Cypress and Ash- Mountain Lions
On Monday, January 31, 2012 an orphaned mountain lion cub was found after her mother was legally killed in the East San Jose area of California. The starving cub had confronted a man’s dog and sustained injuries. The California Fish and Game Department captured the cub and took her to a local vet clinic. Her initial exam revealed emaciation, bite wounds to a rear leg, several broken teeth, plus a flea and tick infestation. She was very weak, and could not eat on her own. The Folsom City Zoo Sanctuary was contacted and they agreed to take her in. Her age was estimated to be between 12 and 16 weeks and she only weighed 7lbs. Upon her arrival there, it was determined her serious condition would require 24 hour care. She could not walk or stand on her own and would not eat or drink as she had trouble swallowing. The Folsom Zoo did a full exam with x-rays and discovered that she had two broken legs, a fractured jaw, an infection from the bite wounds, and a parasite overload. Humane euthanasia was considered due to her poor condition, but after consultation regarding all possible outcomes, everyone agreed she deserved a chance at survival. The orthopedic veterinarian put a plate in her front leg and splinted her hind leg. A feeding tube was placed in her esophagus to give her nourishment until they could determine what was needed to repair her jaw and teeth. About a week later another cub (her sibling) was found up a tree at the same location. He was starved almost to death, but otherwise uninjured. Once placed in the same room, zoo officials said the cubs started vocalizing to each other throughout the night and by the second day they definitely recognized each other. Both cubs perked up considerably. The Folsom Zoo staff called the cubs “Cypress” (female) and “Ash” (male) after native trees.
The Folsom Zoo had hoped to keep both cubs, but unfortunately, due to budget cuts, they could only keep one. The California Fish and Game Department contacted numerous facilities trying to find a home for the male cub, but no one had room. The department had worked with SWCC in the past, so contacted the director who agreed to take him if there was no place else for him to go. The Folsom Zoo became concerned about separating the cubs because they were obviously bonded with one another and had been through so much tragedy. It was decided the cubs should stay together and go to SWCC to continue their medical treatment. At SWCC, the cubs can help each other heal and have a permanent home together.
Today, are getting big and are rambunctious as ever. They were recently moved into their new enclosure, so they are having fun exploring their new home, and enjoying the space to run around. Their new enclosure is in with adult females Maya and Giselle. We are hoping the adult females will eventually adopt Cypress and Ash, and teach them how to be mountain lions.
Gobi- Fennec Fox
Gobi is an African fennec fox, so what is he doing in Arizona? Gobi was found hiding under a car in the middle of Mesa. Luckily we were able to catch him and bring him to SWCC. We can only assume Gobi was an illegal pet that escaped from his owners. Gobi is a friendly fox, and loves greeting visitors. His big ears, and fluffy tail make him one of the cutest residents at SWCC.
Himuti – Mexican Gray Wolf
Himuti is an endangered Mexican gray wolf. He was born into captivity, but his genetics are important to the survival of the Mexican gray wolf population. Southwest Wildlife Conservation Center is a participant in the Mexican Gray Wolf Recovery Program. The Mexican Gray Wolf Recovery Program is run by U.S. Fish and Wildlife (FWS), and unfortunately is not doing well. There are only around 50 Mexican gray wolves in the wilds of New Mexico and Arizona, which unfortunately is not a big enough population to ensure their survival. Himuti can never be released, but his genetics will be harvested, and stored to ensure the Mexican gray wolf population will remain diverse.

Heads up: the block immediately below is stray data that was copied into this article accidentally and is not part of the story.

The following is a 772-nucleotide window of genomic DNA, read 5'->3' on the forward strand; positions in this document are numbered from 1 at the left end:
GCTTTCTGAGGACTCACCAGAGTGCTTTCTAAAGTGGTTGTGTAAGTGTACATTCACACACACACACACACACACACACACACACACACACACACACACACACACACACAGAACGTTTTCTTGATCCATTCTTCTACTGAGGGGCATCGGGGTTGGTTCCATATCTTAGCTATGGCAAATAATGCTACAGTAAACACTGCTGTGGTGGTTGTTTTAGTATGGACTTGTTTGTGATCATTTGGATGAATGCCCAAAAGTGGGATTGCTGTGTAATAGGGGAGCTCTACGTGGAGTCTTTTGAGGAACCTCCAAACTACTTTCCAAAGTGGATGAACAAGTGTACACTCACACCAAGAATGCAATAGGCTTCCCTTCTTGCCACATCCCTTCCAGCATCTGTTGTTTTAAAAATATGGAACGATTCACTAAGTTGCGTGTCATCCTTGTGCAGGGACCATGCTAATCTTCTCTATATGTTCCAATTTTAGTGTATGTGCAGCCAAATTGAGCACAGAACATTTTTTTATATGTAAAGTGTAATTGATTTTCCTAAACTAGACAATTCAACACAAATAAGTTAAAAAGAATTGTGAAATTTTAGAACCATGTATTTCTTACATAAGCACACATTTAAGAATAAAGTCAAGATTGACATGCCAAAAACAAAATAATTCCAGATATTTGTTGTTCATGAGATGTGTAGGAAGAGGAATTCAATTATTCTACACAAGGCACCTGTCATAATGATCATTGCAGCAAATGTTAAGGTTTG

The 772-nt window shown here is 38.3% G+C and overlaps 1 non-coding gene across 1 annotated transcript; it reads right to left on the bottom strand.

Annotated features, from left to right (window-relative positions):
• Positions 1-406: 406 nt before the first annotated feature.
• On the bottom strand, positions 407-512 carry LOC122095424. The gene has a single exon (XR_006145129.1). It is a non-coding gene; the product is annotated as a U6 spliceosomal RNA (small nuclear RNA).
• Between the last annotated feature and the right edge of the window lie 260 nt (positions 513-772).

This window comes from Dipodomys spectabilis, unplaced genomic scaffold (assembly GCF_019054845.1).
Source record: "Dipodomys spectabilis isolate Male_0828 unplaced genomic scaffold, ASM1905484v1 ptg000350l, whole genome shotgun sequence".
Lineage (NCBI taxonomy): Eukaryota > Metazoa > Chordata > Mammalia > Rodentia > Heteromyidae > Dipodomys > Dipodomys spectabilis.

Indiana Jones- Raccoon
Indiana Jones was living as a pet in an apartment. His owner traded a turtle to a friend in exchange for Indy. He thought he was making a better life for the baby raccoon, but it was a bad arrangement for them both. Indy shredded the furniture and curtains in the man’s apartment. Eventually the man realized Indy was not a good pet, and brought him to SWCC. Indy likes to play in the hose, and jump in his water tubs to cool off.
Pinon is a large porcupine who loves to eat bananas, pumpkins, and bark. Pinon lives at Southwest Wildlife because he was orphaned as a baby near a logging community in Northern Arizona. Someone found the baby porcupine after the mother had been injured by a fallen tree. The porcupine was around people for a while, so he could not be released back to the wild. Today Pinon likes to climb his trees and on hot days he spends most of his time in his air-conditioned house.
Leonardo the Leopard, a magnificent creature, was bred for the entertainment industry and born in a cage. Leonardo spent the first two years of his life entertaining humans in a Las Vegas show. Of course, he had to be made ‘safe’ for his audience, so his canine teeth and all of his claws were pulled out. No one cared that his teeth helped give his jaw support for eating, or that his mutilated feet would forever be crippled and painful. No one cared for his welfare at all. When his owners tired of him, they sold him to a small zoo and pet store in Douglas, Arizona. After seven years, Southwest Wildlife Conservation Center was able to step in at take Leonardo. Although SWCC’s focus is on native wildlife, we could not ignore Leonardo. A physical examination was conducted at Sonora Veterinary Hospital which revealed one lung was collapsed and he had a severe case of pneumonia. His feet were also mutilated from being declawed. Today, Leonardo is a happy cat, he loves lying on his perches, running in his grass, and playing with his toys.
Peanut was born 2010 and was found in someone’s attic in Apache Junction. It is very unlikely she came from the wild. When we found her, she was really friendly and eating on her own, so we think she most likely was a pet that escaped into the attic. Today Peanut is an acrobat, and loves to show off. She will hang upside down from the roof of her enclosure and hang-walk across the roof. She is not a picky eater, and she especially loves her mouse-icles.